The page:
Cells grown on glass coverslips in 24-well plates were fixed for 10 min with 4% paraformaldehyde (PFA), permeabilized in permeabilization Buffer (0.3% Igepal CA-630, 0.05% Triton-X 100, 0.1% IgG-free BSA in PBS) for 3 min, and blocked in blocking buffer (0.05% Igepal CA-630, 0.05% Triton-X 100, 5% normal goat serum in PBS) for 60 min. Primary and secondary antibodies were applied in blocking buffer for 1 h. The nucleus was stained with Hoechst-33342 (sc-200908, Santa cruz Biotechnology). Cells were washed three times with wash buffer (0.05% Igepal CA-630, 0.05% Triton-X 100, 0.2% IgG-free BSA in PBS) and twice with PBS. Coverslips were mounted using ProLong Gold Antifade Reagent (ThermoFisher). Dip coverslip in diH2O before mounting to prevent salt contamination. Images were acquired with a Zeiss LSM880 confocal microscope using a 63× Apochromat oil-immersion objective. 3D-structured illumination microscopy (SIM) imaging was acquired using Nikon N-SIM microscope.
Split YFP assay
The split YFP experiment was performed to confirm the interaction between KDELR1 and ACBD3 in living cells. Human KDELR1 cDNA was inserted upstream of the C-terminal half of EYFP (cYFP, aa 155-238) in the pC4 vector. Human ACBD3 cDNA were fused downstream of the N-terminal half of EYFP (nYFP, aa 1-154) in the pC4 vector. HeLa cells were transfected with both plasmids for 18 h and observed by Zeiss 880 confocal microscope. For control experiments, either of these two plasmids was transfected individually.
Live cell imaging and fluorescence recovery after photobleaching (FRAP)
For photoactivation experiments, HeLa WT and ACBD3-KO cells were seeded on a glass-bottom dish (35 mm diameter, In Vitro Scientific) coated with fibronectin (Millipore). After 18-h co-transfection with ST-RFP and KDELR1-PA-GFP, cells were imaged with a 63× objective on a Zeiss LSM 880 confocal microscope in an atmosphere of 5% CO2 at 37°C. Photoactivating KDELR1-PA-GFP in the Golgi was achieved by using a 405-nm laser. Images were acquired every 5 s for 5 min. The intensity of photoactivated GFP remaining in the Golgi was expressed as a percentage of the intensity of photoactivated GFP at time point 0 and plotted as function of time. The integrated fluorescence over the entire cell image normalized to the integrated fluorescence at time point 0 as function of time, showing the photobleaching effect of live imaging.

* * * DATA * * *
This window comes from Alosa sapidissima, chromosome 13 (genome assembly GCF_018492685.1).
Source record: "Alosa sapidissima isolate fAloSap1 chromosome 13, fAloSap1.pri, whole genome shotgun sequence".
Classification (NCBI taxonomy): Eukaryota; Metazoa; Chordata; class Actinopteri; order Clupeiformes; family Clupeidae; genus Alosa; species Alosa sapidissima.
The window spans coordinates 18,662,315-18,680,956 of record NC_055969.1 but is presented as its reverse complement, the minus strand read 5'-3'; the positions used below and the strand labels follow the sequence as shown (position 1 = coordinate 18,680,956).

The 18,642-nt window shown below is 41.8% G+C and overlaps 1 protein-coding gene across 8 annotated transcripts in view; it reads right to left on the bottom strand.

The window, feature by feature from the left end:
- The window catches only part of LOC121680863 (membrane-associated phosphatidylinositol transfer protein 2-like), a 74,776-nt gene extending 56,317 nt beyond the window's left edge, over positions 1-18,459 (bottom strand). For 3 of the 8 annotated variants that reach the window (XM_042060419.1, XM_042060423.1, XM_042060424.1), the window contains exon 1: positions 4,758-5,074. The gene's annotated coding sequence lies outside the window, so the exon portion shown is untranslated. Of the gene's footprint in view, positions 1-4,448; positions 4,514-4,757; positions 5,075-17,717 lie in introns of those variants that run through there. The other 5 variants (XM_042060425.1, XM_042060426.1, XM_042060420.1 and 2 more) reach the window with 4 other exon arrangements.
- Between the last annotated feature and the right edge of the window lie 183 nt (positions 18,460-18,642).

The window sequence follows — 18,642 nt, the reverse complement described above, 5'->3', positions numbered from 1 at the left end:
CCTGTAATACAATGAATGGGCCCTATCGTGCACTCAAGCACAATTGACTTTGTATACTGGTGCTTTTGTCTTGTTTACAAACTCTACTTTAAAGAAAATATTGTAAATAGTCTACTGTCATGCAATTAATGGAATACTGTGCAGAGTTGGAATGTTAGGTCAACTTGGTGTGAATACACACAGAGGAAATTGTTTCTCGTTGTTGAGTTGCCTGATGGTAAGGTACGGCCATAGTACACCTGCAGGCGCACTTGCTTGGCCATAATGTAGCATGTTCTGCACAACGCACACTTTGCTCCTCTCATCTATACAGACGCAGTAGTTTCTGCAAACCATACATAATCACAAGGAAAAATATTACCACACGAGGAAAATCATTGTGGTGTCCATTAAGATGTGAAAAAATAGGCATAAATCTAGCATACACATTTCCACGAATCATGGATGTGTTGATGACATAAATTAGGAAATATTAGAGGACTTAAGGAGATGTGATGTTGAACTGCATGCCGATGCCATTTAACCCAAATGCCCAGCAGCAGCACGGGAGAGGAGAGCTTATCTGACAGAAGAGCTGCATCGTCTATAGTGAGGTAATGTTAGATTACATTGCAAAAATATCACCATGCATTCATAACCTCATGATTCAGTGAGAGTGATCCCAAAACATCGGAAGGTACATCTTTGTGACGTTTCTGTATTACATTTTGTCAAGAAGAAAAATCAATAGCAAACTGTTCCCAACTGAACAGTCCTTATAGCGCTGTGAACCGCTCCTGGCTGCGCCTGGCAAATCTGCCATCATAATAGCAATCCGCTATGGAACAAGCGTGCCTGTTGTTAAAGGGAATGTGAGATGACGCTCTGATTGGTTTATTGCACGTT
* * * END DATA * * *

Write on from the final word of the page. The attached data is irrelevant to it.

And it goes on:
For live cell imaging of KDELR-FM4-SNAP or ARF1-EGFP, HeLa WT or ACBD3-KO cells were seeded on a glass-bottom dish (35-mm diameter, In Vitro Scientific) coated with fibronectin (Millipore). After 18-h transfection, cells were imaged with a 63× objective on a Zeiss LSM 880 Airyscan confocal microscope in an atmosphere of 5% CO2 at 37°C. For KDELR1-FM4-SNAP, images were acquired every 30 s for 10 min, while images were acquired every 2 s for 100 s for Arf1-EGFP.
For FRAP experiments, HeLa WT or ACBD3-KO were seeded on a glass-bottom dish (35-mm diameter, In Vitro Scientific) coated with fibronectin (Millipore). After 18-h transfection with ARF1-EGFP, the cells were imaged with a 63× objective on a Zeiss LSM 880 confocal microscope in an atmosphere of 5% CO2 at 37°C. The Golgi area was bleached using a single 488 laser pulse. Images were acquired every 5 s for 5 min. Fluorescence values in the bleached and an adjacent non-bleached area were measured using Fiji. Fluorescence recovery is represented as the ratio of the bleached to the adjacent areas, normalized to the pre-bleach and immediate post-bleach values. Experiments were repeated ten times, and the graph was plotted using average values from these experiments (± SEM).
Split-ubiquitin membrane yeast two-hybrid system
To investigate the interactions between KDELR1 and ACBD3/ARFGAPs, the split-ubiquitin membrane yeast two-hybrid assay (BioGene) was performed as described previously (36). In our experiments, human KDELR1 cDNA was subcloned in frame and upstream of the C-terminal half of ubiquitin (Cub) and the artificial transcription factor LexA-VP16 in the pBT3-SUC bait vector. Human ACBD3, ARFGAP1, ARFGAP2, ARFGAP3, and Golgin97 cDNA were individually fused to the mutated N-terminal half of ubiquitin (NubG) in the pPR3-N prey vector. The NMY51 yeast strain co-transformed with bait/prey pair were spreaded onto selective medium lacking leucine and tryptophan (SD/-Leu/-Trp, DDO, Clontech). The physical binding of bait and prey was identified by colony selection in selective medium lacking adenine, leucine, tryptophan, and histidine (SD/-Ade/-Leu/-Trp/-His, Clontech) supplemented with X-α-Gal (QDO/X). Co-transformation of pTSU2-APP and pNubG-Fe65 or KDELR1-Cub-LexA-VP16 and pOST1-NubI were performed as positive controls.
Co-immunoprecipitation (Co-IP) and immunoblotting